Environmental Factors

A closed-loop system presents absolutely no environmental impact to the earth or our aquifers and this is recognized by environmental authorities. As such, no special permitting or licensing is required. In some localities, all or parts of an open-loop installation may be subject to local ordinances, codes, covenants or licensing requirements. Here on Long Island, we are lucky enough to be independent of the reservoir system for our drinking water because we have abundant clean water beneath our feet. However, this water is threatened on a daily basis by chemical run-off, pollution and aquifer cross-contamination. Typically, the upper aquifer may be unsuitable for drinking purposes and is considered gray water because of fertilizer, chemical, fuel, pollution and storm water run-off. Adding to this contamination should not be taken lightly. An improperly installed open-loop system can have a considerable environmental impact in the case of cross contamination. This is why there must be separate intake and rejection points. As such, the New York State Department of Environmental Conservation strictly regulates well water. NYS law requires driller and pump installer registration and certification for open-loop or standing column systems. Driller registration and certification is not required for closed-loop geothermal systems with boreholes drilled up to 500 feet deep. A Part 602 permit is required for all open-loop or standing column geothermal systems with boreholes drilled up to 500 feet deep. Many homeowners are unaware of these regulations and are taken advantage of by installers who do not obtain the necessary permits. This leaves the homeowner with potential legal and environmental complications.


For all of these reasons, we believe that the inherent risks associated with the installation of an open-loop system justify the additional cost of protecting your investment by installing a more reliable closed-loop system. Combine these risks along with the added longevity and system life that a closed-loop system will provide for your equipment and comfort and you will see that the added investment is well worth the potential benefits for you, your wallet and the environment.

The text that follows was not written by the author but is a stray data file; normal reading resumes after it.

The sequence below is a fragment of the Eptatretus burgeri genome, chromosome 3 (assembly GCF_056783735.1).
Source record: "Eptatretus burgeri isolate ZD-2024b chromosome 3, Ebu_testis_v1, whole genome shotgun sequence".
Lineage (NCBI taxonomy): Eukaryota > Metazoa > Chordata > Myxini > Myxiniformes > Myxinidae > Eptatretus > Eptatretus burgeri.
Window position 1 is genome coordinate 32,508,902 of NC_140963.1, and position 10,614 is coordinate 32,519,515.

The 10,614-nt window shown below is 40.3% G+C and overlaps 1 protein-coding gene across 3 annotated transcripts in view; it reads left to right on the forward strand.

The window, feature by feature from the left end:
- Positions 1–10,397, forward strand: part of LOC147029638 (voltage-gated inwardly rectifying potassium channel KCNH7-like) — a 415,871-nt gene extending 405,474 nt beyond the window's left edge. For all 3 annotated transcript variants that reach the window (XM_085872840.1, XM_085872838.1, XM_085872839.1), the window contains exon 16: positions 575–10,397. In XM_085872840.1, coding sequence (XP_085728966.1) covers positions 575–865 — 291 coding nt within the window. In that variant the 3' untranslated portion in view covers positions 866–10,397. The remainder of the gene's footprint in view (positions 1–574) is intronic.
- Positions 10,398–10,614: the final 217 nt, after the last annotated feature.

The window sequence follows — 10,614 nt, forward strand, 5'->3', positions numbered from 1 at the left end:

As always, to keep up to date with what’s new in HVAC technology, visit our website at and follow us on Twitter @airideal and at our Facebook page!


7 comments on “The Case for Closed-Loop Geothermal Heat Exchangers

  1. I regarding online, many thanks composing that, this exactly what for you to be looking!

  2. Caravan Man says:

    I have an old stone lined well on my property and am considering using water from this well as a heat source. Could I put a closed loop sunk into this well or would it be better to have trenches excavated in my field. The water table is very close to the surface in a glacial boulder clay substrate.

    • airideal says:

      This really depends upon the heating and cooling loads you are trying to serve with your heat pump, the size and depth of your well and its average water temperatures. You might want to consider two submerged closed loop heat exchangers currently on on the market. The first is the Slim Jim® Geo Lake Plate , which is basically a stainless steel heat exchanger. The second option, for smaller loads, is Maytal Tech’s HyperLoop.

  3. sendil says:

    The information is very useful. Thanks for your useful information

  4. Geof Sawaya says:

    In the line: “An improperly installed closed-loop system can have a considerable environmental impact in the case of cross contamination” — did you mean open-loop?

Leave a Reply

Fill in your details below or click an icon to log in: Logo

You are commenting using your account. Log Out / Change )

Twitter picture

You are commenting using your Twitter account. Log Out / Change )

Facebook photo

You are commenting using your Facebook account. Log Out / Change )

Google+ photo

You are commenting using your Google+ account. Log Out / Change )

Connecting to %s